26 April 2011

Saws - Reciprocating (Sabre)

Today I moved three reciprocating saws in and got an armful of saws back from the repair shop.  We use them for pallet repair,  some chops seem to use bandsaws or mighty robots,  but these are certainly good at cutting wood and nails.
The Hitachi is end of life,  no one wants to use them,  so it will hang around for some time.  The Flex model (1200W) is good but we are moving away from it.  One out of six users prefer the Dewalt DW 311 - 1200W.   Four out of six users prefer the Makita  JR3070CT and its  1500W (that's 2hp and if you divide W by V you get A or is it P by U to get I).  Another possibility is that the Makita Active Dynamic Vibration Absorber makes the difference.  "Damien get more Makitas next time",  I ordered two extra.

11 April 2011

The Anarchist Woodworker


Life would be boring without Chris Schwarz. Today he presented an excerpt of the upcoming book The Anarchist’s Tool Chest: A toolchest in 13 rules. As anarchy can mean "without ruler" short of reading the book, I was looking for a meaning.


Searching the web I found a obituary for John Brown by Phil Davy, and I think this gives the context of the title of the book: ...a new practical series called The Anarchist Woodworker. Aimed at the novice, John based the features around a kit of tools he put together from the Axminster catalogue, building projects for the workshop along the way. .... His toolbox remained firmly shut most of the weekend, although he was happy to discuss its contents with anyone he deemed a genuine hand tool convert! ... http://www.getwoodworking.com/news/article.asp?a=980.
Where Schwarz book is about: Assembling a reasonable kit of tools so you can be a woodworker instead of a budding tool collector.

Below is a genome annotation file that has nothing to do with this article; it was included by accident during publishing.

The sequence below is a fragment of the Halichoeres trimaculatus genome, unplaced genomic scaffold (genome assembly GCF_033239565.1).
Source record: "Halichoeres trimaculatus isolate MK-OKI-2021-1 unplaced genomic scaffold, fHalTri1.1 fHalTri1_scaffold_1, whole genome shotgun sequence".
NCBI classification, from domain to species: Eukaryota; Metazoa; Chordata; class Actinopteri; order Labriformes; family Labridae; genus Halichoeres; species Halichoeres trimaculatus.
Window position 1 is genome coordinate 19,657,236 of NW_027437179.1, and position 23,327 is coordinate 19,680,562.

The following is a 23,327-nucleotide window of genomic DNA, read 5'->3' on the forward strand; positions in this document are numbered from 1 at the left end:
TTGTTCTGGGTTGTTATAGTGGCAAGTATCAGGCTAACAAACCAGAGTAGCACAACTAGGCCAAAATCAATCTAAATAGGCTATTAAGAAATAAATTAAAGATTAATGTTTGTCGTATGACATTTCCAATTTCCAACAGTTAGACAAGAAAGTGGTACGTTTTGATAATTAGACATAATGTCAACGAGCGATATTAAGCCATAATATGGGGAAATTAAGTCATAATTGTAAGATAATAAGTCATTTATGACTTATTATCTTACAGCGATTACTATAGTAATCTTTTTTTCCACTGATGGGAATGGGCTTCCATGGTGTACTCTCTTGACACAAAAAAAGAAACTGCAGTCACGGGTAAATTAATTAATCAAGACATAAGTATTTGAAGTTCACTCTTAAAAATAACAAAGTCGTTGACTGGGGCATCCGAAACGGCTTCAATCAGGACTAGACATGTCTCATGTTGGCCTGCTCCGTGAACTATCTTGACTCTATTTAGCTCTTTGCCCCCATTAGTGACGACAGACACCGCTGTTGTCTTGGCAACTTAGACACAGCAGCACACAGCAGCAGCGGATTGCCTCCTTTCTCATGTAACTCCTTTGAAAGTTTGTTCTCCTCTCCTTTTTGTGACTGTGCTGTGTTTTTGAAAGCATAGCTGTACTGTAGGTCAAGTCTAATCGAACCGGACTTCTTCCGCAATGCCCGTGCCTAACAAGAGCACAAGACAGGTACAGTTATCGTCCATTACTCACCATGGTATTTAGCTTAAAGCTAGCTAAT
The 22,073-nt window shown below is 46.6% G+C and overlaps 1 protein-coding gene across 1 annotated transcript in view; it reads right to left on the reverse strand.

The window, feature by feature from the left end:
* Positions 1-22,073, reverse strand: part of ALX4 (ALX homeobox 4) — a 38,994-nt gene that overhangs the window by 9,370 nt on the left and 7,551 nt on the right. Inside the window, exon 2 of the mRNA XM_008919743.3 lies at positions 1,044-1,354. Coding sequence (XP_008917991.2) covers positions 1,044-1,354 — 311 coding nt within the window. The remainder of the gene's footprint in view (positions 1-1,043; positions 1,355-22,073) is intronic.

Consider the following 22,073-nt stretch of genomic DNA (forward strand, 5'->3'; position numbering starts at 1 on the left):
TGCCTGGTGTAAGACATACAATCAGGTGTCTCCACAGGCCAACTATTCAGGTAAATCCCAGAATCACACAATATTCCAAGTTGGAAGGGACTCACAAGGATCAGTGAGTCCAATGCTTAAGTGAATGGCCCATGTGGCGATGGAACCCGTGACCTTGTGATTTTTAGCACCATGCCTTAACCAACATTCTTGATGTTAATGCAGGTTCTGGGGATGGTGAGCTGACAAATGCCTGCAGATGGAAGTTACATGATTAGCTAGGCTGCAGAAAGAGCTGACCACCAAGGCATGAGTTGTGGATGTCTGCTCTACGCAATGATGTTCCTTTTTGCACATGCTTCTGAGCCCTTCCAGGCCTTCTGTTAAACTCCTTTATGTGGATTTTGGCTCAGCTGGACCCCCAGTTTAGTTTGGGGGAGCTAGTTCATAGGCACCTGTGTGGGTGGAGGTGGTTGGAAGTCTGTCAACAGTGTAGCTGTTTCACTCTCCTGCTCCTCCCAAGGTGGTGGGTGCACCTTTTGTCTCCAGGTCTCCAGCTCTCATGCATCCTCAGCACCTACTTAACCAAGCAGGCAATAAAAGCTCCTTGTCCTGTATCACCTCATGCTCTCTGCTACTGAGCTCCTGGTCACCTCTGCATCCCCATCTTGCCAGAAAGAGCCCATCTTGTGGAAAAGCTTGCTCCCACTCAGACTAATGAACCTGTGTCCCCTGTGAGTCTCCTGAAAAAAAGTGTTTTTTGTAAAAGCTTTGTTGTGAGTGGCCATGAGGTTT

[edit] Chris Schwarz confirmed in a comment to a post at the Cornish workshop that his book was also inspired by John Brown

Now about the chest. It looks nice and massive. Schwarz comes to Germany to give a tool chest course at Dick, most interesting, but wrong dates, so I pass, leaving it to better woodworkers than me.
The strangest part of the tool chest is the bottom. Schwarz explains that the nailed bottom allows to easily replace rotten boards. As the chest is there to protect tools from rust, a rotten bottom seems something to avoid. Maybe I expect him to add some feet to keep the bottom free from a cold and damp floor?

[edit] Looking further I got a picture of a bottom supported by two rails (battens) or is it a frame hidden by the skirt, so the bottom stands free from the floor, even if it lacks some ventilation. The bottom being cross grain to the sides (or the front and back) and possibly the battens, nailing it is a possible solution to seasonal movement.

[edit 2] In a later video Chris Schwarz shows that, for the bottom of the chest, each board is spaced (using a carpenter square) and nailed, leaving room for seasonal movement.  He probably favored simpler shiplap joints over tongue and groove to keep the bottom closed.


I checked a chest - trunk I own, It is close to a century old. The sides, having handles, are most massive approximately 1/2" thick where the front is thinner maybe 1/3" with a little more at the slots. The bottom thickness is more difficult to check. The whole is covered with linen and painted. By circling the chest with reinforced wooden bands the wet bottom problem is answered. At the same time all the joints are protected by the bands.

I see the chest concept is continued in todays flight cases. The sides are still made of treated plywood, but if the structure is closest to the late medieval chests like those I have seen at Beaune, for the rest it is all metal and rivets.